Lessons from the mountain

Kinder Scout – The Peak District National Park, UK

In May this year I went on a solo road trip leaving home and all that anchors me into the responsibility side of life behind. I decided to experiment, as I had been feeling cooped up and stuck for some time, like so many during the last year.

I find after a time of still-standing not only I need to move physically, I also need to explore and rediscover myself psychologically and spiritually, otherwise I begin to feel weighed down by life. I need a change and a challenge.

The trip turned out to be very insightful, for which I am very grateful, as it fulfilled my desire for diving deeper into understanding some of the things I had been going through internally for many yearly cycles now. It was important for me to see if this time I could attempt to break those cycles again and unleash myself from being stuck in a place that became emptied of a sense of personal freedom and joy.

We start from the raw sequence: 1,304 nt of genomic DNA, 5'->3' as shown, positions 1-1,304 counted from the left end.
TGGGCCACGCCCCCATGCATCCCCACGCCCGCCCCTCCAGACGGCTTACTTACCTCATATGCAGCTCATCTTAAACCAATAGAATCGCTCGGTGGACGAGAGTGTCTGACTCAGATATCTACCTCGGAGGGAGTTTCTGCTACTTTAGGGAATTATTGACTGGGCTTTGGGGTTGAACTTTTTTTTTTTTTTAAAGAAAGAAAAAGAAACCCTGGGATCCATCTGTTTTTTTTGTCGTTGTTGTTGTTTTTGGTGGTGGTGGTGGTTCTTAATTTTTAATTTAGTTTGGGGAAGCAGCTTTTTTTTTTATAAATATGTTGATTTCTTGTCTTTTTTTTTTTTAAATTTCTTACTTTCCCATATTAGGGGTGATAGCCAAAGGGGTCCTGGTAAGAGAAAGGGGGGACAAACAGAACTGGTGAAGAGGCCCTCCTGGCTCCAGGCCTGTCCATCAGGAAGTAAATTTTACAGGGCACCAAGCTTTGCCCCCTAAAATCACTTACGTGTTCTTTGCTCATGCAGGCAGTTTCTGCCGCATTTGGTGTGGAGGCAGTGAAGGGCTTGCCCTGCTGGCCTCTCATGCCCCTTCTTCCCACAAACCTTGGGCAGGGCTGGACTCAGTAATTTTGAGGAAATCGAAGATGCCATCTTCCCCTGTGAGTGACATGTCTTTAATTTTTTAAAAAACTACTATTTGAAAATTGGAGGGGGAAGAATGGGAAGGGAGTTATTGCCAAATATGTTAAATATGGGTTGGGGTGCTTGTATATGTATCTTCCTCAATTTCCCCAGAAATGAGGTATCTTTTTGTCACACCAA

One of the main things I found out was that I liked being ‘by myself’, but not ‘with myself’. Two different things. It exposed a side to self-exploration that sometimes can become toxic and overbearing. I suspected this might have been the case for many years and consciously moved away from inner work during certain points and when it started to impact on everything negatively. Yes, that can happen. Too much of one thing at the wrong time can have the opposite effect to what one might be wanting to do. It got me thinking in terms of long-term healing and short-term solution/action-based types of personal therapy, as my point of reference. Is a long-term exploration good for us, or is it better undertaken in manageable/digestible chunks? I suspect the later is true, for me anyway.

So, I wanted to define for myself the difference between being ‘by yourself’ and being ‘with yourself’? Those two differ, and here is my definition and understanding of each.

Being ‘by yourself’ means being solitary, in solitude. It is not being lonely, isolated, or abandoned. I really enjoy being by myself; being quiet and alone in a way that nothing and no one can interfere or interrupt my chosen flow and I am in control of what happens in each moment. It is being removed from burdens and responsibilities of day-to-day life. This type of solitude is intentional and conscious. To me it is something I can not be without. It is the ultimate manifestation of my personal freedom, which I value above all.